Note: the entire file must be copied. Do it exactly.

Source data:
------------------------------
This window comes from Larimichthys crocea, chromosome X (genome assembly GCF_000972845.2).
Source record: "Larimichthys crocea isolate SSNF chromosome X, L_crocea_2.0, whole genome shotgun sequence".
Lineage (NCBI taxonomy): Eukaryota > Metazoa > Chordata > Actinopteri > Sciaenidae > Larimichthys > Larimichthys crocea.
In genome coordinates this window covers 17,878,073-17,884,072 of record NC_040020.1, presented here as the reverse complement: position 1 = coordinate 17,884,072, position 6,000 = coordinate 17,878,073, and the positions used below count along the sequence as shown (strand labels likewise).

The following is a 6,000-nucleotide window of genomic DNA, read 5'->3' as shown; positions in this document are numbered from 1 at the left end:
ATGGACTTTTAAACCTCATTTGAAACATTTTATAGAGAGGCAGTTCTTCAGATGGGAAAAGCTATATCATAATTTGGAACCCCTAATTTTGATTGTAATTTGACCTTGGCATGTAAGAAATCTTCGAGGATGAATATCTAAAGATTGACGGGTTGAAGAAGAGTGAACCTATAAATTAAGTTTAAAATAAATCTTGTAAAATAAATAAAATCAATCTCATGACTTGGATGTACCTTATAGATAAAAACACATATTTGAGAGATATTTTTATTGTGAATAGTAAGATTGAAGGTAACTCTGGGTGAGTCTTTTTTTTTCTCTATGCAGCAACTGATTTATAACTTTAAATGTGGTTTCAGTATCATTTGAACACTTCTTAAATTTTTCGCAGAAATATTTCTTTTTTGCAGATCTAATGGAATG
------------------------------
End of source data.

This window comes from Larimichthys crocea, chromosome X (genome assembly GCF_000972845.2).
Source record: "Larimichthys crocea isolate SSNF chromosome X, L_crocea_2.0, whole genome shotgun sequence".
Lineage (NCBI taxonomy): Eukaryota > Metazoa > Chordata > Actinopteri > Sciaenidae > Larimichthys > Larimichthys crocea.
In genome coordinates this window covers 17,878,073-17,884,072 of record NC_040020.1, presented here as the reverse complement: position 1 = coordinate 17,884,072, position 6,000 = coordinate 17,878,073, and the positions used below count along the sequence as shown (strand labels likewise).

The following is a 6,000-nucleotide window of genomic DNA, read 5'->3' as shown; positions in this document are numbered from 1 at the left end:
ATGGACTTTTAAACCTCATTTGAAACATTTTATAGAGAGGCAGTTCTTCAGATGGGAAAAGCTATATCATAATTTGGAACCCCTAATTTTGATTGTAATTTGACCTTGGCATGTAAGAAATCTTCGAGGATGAATATCTAAAGATTGACGGGTTGAAGAAGAGTGAACCTATAAATTAAGTTTAAAATAAATCTTGTAAAATAAATAAAATCAATCTCATGACTTGGATGTACCTTATAGATAAAAACACATATTTGAGAGATATTTTTATTGTGAATAGTAAGATTGAAGGTAACTCTGGGTGAGTCTTTTTTTTTCTCTATGCAGCAACTGATTTATAACTTTAAATGTGGTTTCAGTATCATTTGAACACTTCTTAAATTTTTCGCAGAAATATTTCTTTTTTGCAGATCTAATGGAATG